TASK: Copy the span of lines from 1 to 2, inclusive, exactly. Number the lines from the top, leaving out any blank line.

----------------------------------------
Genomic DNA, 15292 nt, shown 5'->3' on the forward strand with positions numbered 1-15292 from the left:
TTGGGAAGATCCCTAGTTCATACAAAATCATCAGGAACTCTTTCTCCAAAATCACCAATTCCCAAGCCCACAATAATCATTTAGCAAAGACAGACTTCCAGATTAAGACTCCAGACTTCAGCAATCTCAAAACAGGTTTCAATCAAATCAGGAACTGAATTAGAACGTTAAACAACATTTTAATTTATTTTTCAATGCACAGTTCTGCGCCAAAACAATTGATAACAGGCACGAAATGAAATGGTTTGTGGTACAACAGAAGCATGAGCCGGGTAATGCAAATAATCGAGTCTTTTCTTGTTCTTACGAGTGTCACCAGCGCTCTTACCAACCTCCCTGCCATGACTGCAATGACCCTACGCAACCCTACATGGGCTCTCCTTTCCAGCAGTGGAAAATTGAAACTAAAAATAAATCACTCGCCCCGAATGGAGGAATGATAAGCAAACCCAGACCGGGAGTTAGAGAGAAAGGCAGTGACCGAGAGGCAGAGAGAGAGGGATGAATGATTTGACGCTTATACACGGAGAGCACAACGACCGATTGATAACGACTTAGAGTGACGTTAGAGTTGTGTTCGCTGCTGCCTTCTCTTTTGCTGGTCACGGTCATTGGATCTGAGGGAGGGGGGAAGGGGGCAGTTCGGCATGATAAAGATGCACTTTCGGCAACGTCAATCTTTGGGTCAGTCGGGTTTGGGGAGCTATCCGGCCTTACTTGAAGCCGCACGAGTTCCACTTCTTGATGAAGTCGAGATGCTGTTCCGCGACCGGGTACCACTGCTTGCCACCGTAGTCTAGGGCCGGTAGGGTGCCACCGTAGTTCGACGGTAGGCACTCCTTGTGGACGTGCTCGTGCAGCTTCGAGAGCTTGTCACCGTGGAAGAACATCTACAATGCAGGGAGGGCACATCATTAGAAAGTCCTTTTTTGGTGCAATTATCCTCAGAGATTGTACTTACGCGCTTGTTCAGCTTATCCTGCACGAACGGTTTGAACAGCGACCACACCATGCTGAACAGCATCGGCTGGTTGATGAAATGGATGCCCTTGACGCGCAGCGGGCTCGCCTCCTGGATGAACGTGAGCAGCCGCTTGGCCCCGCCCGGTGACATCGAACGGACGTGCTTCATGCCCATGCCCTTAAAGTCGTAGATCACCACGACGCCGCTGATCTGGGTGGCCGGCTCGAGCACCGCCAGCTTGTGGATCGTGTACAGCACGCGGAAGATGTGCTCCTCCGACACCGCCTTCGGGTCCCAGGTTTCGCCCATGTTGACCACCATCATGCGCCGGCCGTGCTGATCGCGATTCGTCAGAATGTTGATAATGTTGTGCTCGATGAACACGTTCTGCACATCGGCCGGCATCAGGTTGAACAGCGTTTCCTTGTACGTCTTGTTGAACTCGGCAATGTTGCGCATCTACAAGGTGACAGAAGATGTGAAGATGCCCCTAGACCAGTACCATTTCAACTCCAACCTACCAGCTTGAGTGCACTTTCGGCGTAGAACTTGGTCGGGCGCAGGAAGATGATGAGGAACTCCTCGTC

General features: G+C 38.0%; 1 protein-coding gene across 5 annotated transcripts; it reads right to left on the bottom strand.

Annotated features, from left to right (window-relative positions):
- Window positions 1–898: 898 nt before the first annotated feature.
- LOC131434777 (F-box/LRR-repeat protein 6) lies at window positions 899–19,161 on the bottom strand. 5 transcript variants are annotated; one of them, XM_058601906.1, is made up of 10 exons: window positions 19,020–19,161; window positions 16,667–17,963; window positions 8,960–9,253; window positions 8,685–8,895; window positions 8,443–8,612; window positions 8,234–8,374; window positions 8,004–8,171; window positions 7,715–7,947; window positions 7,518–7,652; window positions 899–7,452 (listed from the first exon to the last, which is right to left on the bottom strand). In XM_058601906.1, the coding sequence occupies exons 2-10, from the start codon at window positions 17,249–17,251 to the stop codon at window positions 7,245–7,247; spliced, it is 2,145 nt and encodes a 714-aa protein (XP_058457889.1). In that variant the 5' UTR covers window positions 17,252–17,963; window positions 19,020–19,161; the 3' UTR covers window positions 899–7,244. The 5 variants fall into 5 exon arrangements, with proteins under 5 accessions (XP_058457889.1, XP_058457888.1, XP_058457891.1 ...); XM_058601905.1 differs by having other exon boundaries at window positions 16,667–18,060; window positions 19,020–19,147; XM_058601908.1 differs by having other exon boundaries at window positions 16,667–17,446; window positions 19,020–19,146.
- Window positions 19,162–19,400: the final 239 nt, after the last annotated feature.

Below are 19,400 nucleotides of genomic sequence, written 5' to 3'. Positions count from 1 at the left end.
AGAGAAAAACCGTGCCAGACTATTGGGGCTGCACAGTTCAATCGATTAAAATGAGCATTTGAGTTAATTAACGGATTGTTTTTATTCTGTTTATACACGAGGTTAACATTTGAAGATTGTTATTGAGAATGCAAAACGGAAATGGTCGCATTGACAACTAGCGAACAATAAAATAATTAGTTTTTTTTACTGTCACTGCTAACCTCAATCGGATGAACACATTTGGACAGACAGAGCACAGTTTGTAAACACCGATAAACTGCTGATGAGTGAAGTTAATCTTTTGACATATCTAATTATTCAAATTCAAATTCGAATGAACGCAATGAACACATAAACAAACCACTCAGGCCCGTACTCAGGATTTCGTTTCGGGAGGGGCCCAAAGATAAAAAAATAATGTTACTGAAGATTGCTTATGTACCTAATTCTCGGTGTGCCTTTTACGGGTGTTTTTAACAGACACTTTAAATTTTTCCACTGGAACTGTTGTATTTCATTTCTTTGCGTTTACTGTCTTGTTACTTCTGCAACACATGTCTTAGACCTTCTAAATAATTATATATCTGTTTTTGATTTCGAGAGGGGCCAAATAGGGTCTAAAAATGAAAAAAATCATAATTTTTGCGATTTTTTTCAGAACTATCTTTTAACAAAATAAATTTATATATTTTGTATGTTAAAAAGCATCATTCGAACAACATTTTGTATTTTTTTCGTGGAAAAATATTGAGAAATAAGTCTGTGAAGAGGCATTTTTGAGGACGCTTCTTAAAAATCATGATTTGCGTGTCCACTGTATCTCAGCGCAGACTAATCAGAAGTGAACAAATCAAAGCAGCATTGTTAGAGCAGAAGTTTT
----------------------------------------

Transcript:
Genomic DNA, 15292 nt, shown 5'->3' on the forward strand with positions numbered 1-15292 from the left:
TTGGGAAGATCCCTAGTTCATACAAAATCATCAGGAACTCTTTCTCCAAAATCACCAATTCCCAAGCCCACAATAATCATTTAGCAAAGACAGACTTCCAGATTAAGACTCCAGACTTCAGCAATCTCAAAACAGGTTTCAATCAAATCAGGAACTGAATTAGAACGTTAAACAACATTTTAATTTATTTTTCAATGCACAGTTCTGCGCCAAAACAATTGATAACAGGCACGAAATGAAATGGTTTGTGGTACAACAGAAGCATGAGCCGGGTAATGCAAATAATCGAGTCTTTTCTTGTTCTTACGAGTGTCACCAGCGCTCTTACCAACCTCCCTGCCATGACTGCAATGACCCTACGCAACCCTACATGGGCTCTCCTTTCCAGCAGTGGAAAATTGAAACTAAAAATAAATCACTCGCCCCGAATGGAGGAATGATAAGCAAACCCAGACCGGGAGTTAGAGAGAAAGGCAGTGACCGAGAGGCAGAGAGAGAGGGATGAATGATTTGACGCTTATACACGGAGAGCACAACGACCGATTGATAACGACTTAGAGTGACGTTAGAGTTGTGTTCGCTGCTGCCTTCTCTTTTGCTGGTCACGGTCATTGGATCTGAGGGAGGGGGGAAGGGGGCAGTTCGGCATGATAAAGATGCACTTTCGGCAACGTCAATCTTTGGGTCAGTCGGGTTTGGGGAGCTATCCGGCCTTACTTGAAGCCGCACGAGTTCCACTTCTTGATGAAGTCGAGATGCTGTTCCGCGACCGGGTACCACTGCTTGCCACCGTAGTCTAGGGCCGGTAGGGTGCCACCGTAGTTCGACGGTAGGCACTCCTTGTGGACGTGCTCGTGCAGCTTCGAGAGCTTGTCACCGTGGAAGAACATCTACAATGCAGGGAGGGCACATCATTAGAAAGTCCTTTTTTGGTGCAATTATCCTCAGAGATTGTACTTACGCGCTTGTTCAGCTTATCCTGCACGAACGGTTTGAACAGCGACCACACCATGCTGAACAGCATCGGCTGGTTGATGAAATGGATGCCCTTGACGCGCAGCGGGCTCGCCTCCTGGATGAACGTGAGCAGCCGCTTGGCCCCGCCCGGTGACATCGAACGGACGTGCTTCATGCCCATGCCCTTAAAGTCGTAGATCACCACGACGCCGCTGATCTGGGTGGCCGGCTCGAGCACCGCCAGCTTGTGGATCGTGTACAGCACGCGGAAGATGTGCTCCTCCGACACCGCCTTCGGGTCCCAGGTTTCGCCCATGTTGACCACCATCATGCGCCGGCCGTGCTGATCGCGATTCGTCAGAATGTTGATAATGTTGTGCTCGATGAACACGTTCTGCACATCGGCCGGCATCAGGTTGAACAGCGTTTCCTTGTACGTCTTGTTGAACTCGGCAATGTTGCGCATCTACAAGGTGACAGAAGATGTGAAGATGCCCCTAGACCAGTACCATTTCAACTCCAACCTACCAGCTTGAGTGCACTTTCGGCGTAGAACTTGGTCGGGCGCAGGAAGATGATGAGGAACTCCTCGTC